Ricky's mother is Evelyn Bluedhorn (Christine Belford). Edward and Evelyn's romantic relationship led to a week-long marriage. Now Evelyn has remarried and placed Ricky in a military boarding school. When Ricky arrives at the Stratton residence, Edward is stunned to discover that his long-ago brief marriage produced a son (when he expressed incredulousness because he "wasn't married that long," Ricky pointed out, "It doesn't take that long"). At first, he sends Ricky right back to the boarding school; later he dresses up as a swamp monster to take Ricky out of the school and back to the mansion to live with him. The mansion is stocked with arcade games and a scale-model freight train runs through it.
Edward exhibits his childishness and playfulness in many ways, such as performing a little dance while the Pac-Man game plays its theme song. Stratton's personal assistant, Kate Summers (Erin Gray), is often the voice of reason. Kate's role adds tension to the show and provides incentive for Edward to act more maturely (at least sometimes). Edward and Kate's will-they-or-won't-they relationship gives way to a third-season wedding.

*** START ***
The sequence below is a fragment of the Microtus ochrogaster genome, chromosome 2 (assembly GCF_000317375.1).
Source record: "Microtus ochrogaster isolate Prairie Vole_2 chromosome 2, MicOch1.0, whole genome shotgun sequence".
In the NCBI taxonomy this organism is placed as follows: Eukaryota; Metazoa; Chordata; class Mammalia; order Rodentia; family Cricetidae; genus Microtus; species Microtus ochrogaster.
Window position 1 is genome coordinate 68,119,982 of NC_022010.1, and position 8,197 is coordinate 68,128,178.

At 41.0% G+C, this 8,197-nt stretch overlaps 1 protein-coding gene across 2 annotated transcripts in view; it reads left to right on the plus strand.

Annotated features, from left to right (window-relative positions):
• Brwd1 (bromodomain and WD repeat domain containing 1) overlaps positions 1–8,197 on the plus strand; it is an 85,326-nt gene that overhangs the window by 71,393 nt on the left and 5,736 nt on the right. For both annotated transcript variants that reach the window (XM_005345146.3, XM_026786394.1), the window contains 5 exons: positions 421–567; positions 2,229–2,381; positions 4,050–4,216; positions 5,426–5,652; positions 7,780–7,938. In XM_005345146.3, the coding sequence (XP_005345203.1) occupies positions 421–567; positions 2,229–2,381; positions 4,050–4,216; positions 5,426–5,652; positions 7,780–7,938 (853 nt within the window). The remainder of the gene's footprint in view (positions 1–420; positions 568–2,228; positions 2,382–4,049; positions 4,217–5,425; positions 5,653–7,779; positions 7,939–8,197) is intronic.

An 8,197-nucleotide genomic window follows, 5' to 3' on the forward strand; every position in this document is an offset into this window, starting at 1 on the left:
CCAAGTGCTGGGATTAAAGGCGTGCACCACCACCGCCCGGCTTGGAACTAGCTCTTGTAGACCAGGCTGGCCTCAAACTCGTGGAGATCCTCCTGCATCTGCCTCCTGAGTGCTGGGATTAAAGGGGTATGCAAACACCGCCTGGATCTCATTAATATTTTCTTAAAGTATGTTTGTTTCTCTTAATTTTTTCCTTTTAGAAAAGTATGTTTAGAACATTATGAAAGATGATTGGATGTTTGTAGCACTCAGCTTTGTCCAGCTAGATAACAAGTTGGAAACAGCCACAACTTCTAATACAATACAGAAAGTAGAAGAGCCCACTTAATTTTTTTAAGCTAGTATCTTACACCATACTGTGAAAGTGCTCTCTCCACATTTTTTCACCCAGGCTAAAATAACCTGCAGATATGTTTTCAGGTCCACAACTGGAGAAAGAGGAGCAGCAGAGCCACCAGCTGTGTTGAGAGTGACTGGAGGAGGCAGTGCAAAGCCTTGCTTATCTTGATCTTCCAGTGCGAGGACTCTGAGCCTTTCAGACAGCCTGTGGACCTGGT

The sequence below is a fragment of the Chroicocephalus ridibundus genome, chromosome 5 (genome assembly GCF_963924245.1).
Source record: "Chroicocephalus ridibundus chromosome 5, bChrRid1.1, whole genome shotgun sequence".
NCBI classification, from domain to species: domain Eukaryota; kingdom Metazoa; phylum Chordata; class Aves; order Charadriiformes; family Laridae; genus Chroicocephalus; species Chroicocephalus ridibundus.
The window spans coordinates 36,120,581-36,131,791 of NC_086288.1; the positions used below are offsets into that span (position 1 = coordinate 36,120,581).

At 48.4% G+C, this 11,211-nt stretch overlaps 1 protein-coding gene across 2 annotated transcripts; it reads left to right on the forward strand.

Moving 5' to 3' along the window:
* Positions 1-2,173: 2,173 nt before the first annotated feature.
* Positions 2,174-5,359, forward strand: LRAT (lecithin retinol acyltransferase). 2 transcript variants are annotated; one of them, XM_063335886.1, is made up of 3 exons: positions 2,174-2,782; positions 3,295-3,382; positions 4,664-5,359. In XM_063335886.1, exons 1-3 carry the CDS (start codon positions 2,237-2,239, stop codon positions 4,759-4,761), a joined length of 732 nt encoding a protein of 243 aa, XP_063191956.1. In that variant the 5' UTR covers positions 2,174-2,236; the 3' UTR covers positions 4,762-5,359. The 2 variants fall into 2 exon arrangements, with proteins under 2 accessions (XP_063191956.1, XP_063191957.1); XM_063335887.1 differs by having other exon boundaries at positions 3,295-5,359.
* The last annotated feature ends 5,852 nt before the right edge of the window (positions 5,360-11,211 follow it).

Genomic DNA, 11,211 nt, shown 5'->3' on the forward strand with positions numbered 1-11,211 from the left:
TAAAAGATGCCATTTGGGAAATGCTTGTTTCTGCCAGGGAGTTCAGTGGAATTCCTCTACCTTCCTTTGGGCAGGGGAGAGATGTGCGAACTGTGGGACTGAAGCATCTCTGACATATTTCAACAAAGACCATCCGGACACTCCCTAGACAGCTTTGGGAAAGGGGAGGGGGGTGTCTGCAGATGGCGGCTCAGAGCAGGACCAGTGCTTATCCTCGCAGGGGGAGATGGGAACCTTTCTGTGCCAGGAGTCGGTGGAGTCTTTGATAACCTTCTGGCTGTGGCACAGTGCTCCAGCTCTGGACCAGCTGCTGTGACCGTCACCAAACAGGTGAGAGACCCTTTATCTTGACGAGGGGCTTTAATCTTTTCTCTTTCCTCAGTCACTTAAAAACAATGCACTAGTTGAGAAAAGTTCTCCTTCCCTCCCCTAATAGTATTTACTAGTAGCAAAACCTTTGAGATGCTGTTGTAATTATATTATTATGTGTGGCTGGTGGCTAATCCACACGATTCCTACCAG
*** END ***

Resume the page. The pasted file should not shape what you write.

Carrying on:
During the series' early years, Ricky befriends "bad boy" Derek Taylor (Jason Bateman, seasons 1–2), smooth-talking "cowboy" J.T. Martin (Bobby Fite, seasons 1–2), and "nerdy" Freddy Lippincottleman (Corky Pigeon, seasons 1–4). They get into a lot of trouble and learn many childhood lessons along the way.
Edward's original attorney was Leonard Rollins (Leonard Lightfoot), who departed after the first season, and was replaced by the aptly named business manager, Dexter Stuffins (Franklyn Seales), who was somewhat stuffier and more erudite than Leonard had been. Dexter remained through the rest of the series and was joined in fall 1984 by his hip, breakdancing nephew Alfonso Spears (Alfonso Ribeiro, seasons 3–5), who became Ricky's new best friend. Once Ricky, Freddy and Alfonso were in high school in season four, their circle was completed by Brad (Billy Jacoby, seasons 4–5), a reintroduction of the type of "bad-boy" character similar to that of Derek during the show's early years. That year, as Kate and Edward adjusted to married life, Kate's doddering uncle, Harry Summers (Ray Walston), moved into the Stratton mansion.
- Ricky Schroder as Richard Bluedhorn "Rick" or "Ricky" Stratton
- Joel Higgins as Edward Stratton III
- Erin Gray as Katherine "Kate" Summers Stratton
- Leonard Lightfoot as Leonard Rollins (Season 1)
- Franklyn Seales as Dexter Roosevelt Stuffins (Seasons 2–5)
- Alfonso Ribeiro as Alfonso Spears (Seasons 3–5)
- Jason Bateman as Derek Taylor (Seasons 1–2)
- Bobby Fite as J.T. Martin (Seasons 1–2)